alexa Prenatal dexamethasone causes oligonephronia, sodium retention, and higher blood pressure in the offspring.
Pediatrics

Pediatrics

Journal of Neonatal Biology

Author(s): Gianni Celsi, Anna Kistner, Roman Aizman, Sandra Ceccatelli, Angelina De Santiago

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Recent reports have shown that low birth weight infants have a higher incidence of adult hypertension. These observations have stimulated a number of studies designed to evaluate the mechanisms of this phenomenon. In this study, fetal growth retardation was induced by treating pregnant rats with dexamethasone. After birth, pups whose mothers were treated with dexamethasone had a lower body and kidney weight and a lower number of glomeruli than control pups. Immunohistochemistry on treated kidneys demonstrated a marked reduction in the number of cells undergoing mitosis in the cortical nephrogenic zone. In the treated group, body and kidney weight normalized by 60 d of age, but blood pressure was significantly higher compared with controls (130+/-4 versus 107+/-1 mm Hg). In addition, GFR was significantly lower, albuminuria was higher, urinary sodium excretion rate and fractional sodium excretion were lower, and sodium tissue content was higher. In contrast, when pregnant rats were treated with a natural glucocorticoid (hydrocortisone) which is metabolized by the placenta, fetal development and adult blood pressure were normal. In conclusion, we found that high levels of maternal glucocorticoids impair renal development and lead to arterial hypertension in offspring. Even though renal mass eventually normalizes, glomerular damage as well as sodium retention occur and these factors may contribute to the development of hypertension.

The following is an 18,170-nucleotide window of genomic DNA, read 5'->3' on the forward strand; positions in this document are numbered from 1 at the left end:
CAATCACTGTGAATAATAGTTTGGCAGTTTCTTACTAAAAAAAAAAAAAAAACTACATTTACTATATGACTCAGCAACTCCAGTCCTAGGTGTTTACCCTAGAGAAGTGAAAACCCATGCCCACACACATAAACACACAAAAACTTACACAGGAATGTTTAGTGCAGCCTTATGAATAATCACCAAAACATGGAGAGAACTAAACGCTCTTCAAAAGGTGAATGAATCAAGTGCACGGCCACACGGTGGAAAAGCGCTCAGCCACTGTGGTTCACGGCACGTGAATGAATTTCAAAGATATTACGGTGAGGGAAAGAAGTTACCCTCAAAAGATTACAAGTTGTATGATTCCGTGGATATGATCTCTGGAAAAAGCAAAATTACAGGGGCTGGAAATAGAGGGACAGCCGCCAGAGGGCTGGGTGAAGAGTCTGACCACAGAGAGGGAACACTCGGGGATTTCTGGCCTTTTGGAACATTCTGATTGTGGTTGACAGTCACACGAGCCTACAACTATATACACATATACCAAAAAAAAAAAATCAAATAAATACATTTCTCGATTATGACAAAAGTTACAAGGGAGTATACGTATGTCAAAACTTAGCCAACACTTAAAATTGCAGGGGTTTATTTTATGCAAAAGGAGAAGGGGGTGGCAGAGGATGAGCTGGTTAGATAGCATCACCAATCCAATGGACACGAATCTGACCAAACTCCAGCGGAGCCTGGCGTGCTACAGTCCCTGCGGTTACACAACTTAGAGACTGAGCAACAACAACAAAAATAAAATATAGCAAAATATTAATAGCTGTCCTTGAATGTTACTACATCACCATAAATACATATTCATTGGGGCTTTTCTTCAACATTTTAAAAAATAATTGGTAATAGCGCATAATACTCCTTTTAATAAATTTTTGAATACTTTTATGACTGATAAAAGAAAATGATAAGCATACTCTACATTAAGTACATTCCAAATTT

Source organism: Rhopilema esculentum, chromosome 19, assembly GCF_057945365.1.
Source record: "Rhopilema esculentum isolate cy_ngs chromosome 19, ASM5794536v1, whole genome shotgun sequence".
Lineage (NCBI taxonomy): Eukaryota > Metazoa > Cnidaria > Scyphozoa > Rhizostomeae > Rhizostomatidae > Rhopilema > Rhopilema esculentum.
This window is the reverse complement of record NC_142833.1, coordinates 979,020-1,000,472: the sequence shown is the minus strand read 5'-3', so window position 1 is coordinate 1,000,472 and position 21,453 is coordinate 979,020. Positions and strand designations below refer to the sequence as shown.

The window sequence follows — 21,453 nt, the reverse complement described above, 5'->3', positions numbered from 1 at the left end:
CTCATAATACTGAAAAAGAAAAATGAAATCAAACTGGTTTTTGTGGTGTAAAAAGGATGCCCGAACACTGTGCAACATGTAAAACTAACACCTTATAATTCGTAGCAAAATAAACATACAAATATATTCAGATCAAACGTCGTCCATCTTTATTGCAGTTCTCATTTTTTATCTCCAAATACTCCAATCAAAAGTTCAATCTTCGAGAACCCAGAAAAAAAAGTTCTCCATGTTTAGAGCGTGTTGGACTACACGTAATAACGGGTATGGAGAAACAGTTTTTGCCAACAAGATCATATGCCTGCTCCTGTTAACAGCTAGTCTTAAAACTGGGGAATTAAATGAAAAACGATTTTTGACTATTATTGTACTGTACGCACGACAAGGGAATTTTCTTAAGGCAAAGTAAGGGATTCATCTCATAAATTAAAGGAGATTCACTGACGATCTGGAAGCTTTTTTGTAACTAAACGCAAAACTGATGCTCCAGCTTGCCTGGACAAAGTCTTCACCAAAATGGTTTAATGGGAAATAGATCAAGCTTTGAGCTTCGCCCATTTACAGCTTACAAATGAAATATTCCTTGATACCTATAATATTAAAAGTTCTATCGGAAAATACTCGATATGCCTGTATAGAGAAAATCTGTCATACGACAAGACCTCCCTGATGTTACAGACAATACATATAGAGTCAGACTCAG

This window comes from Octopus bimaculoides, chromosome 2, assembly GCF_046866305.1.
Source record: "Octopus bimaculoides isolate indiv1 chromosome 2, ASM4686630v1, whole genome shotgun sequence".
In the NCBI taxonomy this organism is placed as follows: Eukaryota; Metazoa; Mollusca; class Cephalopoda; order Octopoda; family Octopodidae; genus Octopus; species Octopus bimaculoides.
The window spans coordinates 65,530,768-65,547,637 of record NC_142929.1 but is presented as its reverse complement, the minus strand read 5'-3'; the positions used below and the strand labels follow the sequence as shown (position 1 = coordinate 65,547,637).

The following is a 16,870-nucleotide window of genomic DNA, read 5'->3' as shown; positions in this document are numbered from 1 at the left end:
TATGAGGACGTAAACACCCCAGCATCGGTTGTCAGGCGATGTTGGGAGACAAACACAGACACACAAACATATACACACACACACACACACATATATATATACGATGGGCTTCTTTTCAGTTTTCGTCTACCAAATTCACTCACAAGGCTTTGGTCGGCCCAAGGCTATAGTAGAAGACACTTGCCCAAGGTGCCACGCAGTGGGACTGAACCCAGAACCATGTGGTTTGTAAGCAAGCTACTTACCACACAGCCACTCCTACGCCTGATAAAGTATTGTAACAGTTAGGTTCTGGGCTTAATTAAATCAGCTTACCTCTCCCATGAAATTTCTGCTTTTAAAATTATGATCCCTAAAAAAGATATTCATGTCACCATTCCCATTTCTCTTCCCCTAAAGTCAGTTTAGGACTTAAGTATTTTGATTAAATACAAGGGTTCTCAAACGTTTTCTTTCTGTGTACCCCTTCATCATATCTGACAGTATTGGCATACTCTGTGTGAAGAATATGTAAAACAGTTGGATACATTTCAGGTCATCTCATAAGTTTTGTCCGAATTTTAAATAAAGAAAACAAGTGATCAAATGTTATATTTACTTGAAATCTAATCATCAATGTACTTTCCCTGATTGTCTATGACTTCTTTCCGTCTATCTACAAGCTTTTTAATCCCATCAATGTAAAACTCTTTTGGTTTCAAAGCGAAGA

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This article was published in Pediatr Res. and referenced in Journal of Neonatal Biology

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